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This story was made in1977. The Nightmare Life Without Fuel Americans are so used to limitless energy supplies that they can hardly imagine what life might be like when the fuel really starts to run out. So TIME asked Science Writer Isaac Asimov for his vision of an energy-poor society that might exist at the... show more This story was made in1977.

The Nightmare Life Without Fuel

Americans are so used to limitless energy supplies that they can hardly imagine what life might be like when the fuel really starts to run out. So TIME asked Science Writer Isaac Asimov for his vision of an energy-poor society that might exist at the end of the 20th century. The following portrait, Asimov noted, "need not prove to be accurate. It is a picture of the worst, of waste continuing, of oil running out, of nothing in its place, of world population continuing to rise. But then, that could happen, couldn't it?"


So it's 1997, and it's raining, and you'll have to walk to work again. The subways are crowded, and any given train breaks down one morning out of five. The buses are gone, and on a day like today the bicycles slosh and slide. Besides, you have only a mile and a half to go, and you have boots, raincoat and rain hat. And it's not a very cold rain, so why not?

Lucky you have a job in demolition too. It's steady work.

Slow and dirty, but steady. The fading structures of a decaying city are the great mineral mines and hardware shops of the nation. Break them down and re-use the parts. Coal is too difficult to dig up and transport to give us energy in the amounts we need, nuclear fission is judged to be too dangerous, the technical breakthrough toward nuclear fusion that we hoped for never took place, and solar batteries are too expensive to maintain on the earth's surface in sufficient quantity.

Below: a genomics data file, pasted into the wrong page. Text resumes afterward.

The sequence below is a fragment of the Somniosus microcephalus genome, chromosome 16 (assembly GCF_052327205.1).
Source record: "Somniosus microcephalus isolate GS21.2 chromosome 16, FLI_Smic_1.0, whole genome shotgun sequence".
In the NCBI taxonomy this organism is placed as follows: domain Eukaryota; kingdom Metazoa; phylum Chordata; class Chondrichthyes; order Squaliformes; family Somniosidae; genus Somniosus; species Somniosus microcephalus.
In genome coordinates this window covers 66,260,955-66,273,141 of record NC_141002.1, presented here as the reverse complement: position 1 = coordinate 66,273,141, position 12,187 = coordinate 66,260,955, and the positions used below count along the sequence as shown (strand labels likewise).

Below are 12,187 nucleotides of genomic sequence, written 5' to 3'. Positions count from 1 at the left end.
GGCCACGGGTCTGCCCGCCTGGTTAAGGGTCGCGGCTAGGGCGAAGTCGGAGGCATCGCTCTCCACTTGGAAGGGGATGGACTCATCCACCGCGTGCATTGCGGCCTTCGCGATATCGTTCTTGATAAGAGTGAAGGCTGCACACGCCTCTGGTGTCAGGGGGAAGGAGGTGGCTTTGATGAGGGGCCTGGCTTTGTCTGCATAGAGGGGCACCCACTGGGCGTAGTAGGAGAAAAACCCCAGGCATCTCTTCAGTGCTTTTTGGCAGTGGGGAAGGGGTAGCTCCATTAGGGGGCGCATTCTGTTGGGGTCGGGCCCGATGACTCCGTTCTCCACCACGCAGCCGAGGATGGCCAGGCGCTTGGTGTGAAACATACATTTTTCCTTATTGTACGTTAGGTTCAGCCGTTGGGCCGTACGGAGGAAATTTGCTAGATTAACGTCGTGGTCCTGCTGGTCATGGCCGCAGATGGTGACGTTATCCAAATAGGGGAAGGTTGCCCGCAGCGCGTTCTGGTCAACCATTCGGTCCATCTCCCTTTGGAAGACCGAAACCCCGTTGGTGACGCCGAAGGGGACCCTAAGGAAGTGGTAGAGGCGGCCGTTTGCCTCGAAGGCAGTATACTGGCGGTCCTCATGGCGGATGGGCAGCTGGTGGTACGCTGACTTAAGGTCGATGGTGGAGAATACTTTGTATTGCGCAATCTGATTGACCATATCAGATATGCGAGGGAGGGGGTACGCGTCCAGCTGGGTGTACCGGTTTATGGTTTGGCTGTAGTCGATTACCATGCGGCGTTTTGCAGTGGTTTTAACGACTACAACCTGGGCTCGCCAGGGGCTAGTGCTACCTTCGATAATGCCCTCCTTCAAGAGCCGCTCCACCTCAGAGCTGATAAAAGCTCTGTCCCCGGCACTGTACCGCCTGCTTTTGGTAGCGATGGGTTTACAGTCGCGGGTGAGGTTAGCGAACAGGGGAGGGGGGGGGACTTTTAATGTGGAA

Anyone older than ten can remember automobiles. They dwindled. At first the price of gasoline climbed—way up. Finally only the well-to-do drove, and that was too clear an indication that they were filthy rich, so any automobile that dared show itself on a city street was overturned and burned. Rationing was introduced to "equalize sacrifice," but every three months the ration was reduced. The cars just vanished and became part of the metal resource.

There are many advantages, if you want to look for them. Our 1997 newspapers continually point them out. The air is cleaner and there seem to be fewer colds. Against most predictions, the crime rate has dropped. With the police car too expensive (and too easy a target), policemen are back on their beats. More important, the streets are full. Legs are king in the cities of 1997, and people walk everywhere far into the night. Even the parks are full, and there is mutual protection in crowds.

If the weather isn't too cold, people sit out front. If it is hot, the open air is the only air conditioning they get. And at least the street lights still burn. Indoors, electricity is scarce, and few people can afford to keep lights burning after supper.

As for the winter—well, it is inconvenient to be cold, with most of what furnace fuel is allowed hoarded for the dawn; but sweaters are popular indoor wear and showers are not an everyday luxury. Lukewarm sponge baths will do, and if the air is not always very fragrant in the human vicinity, the automobile fumes are gone.

There is some consolation in the city that it is worse in the suburbs. The suburbs were born with the auto, lived with the auto, and are dying with the auto. One way out for the suburbanites is to form associations that assign turns to the procurement and distribution of food. Pushcarts creak from house to house along the posh suburban roads, and every bad snowstorm is a disaster. It isn't easy to hoard enough food to last till the roads are open. There is not much in the way of refrigeration except for the snowbanks, and then the dogs must be fought off.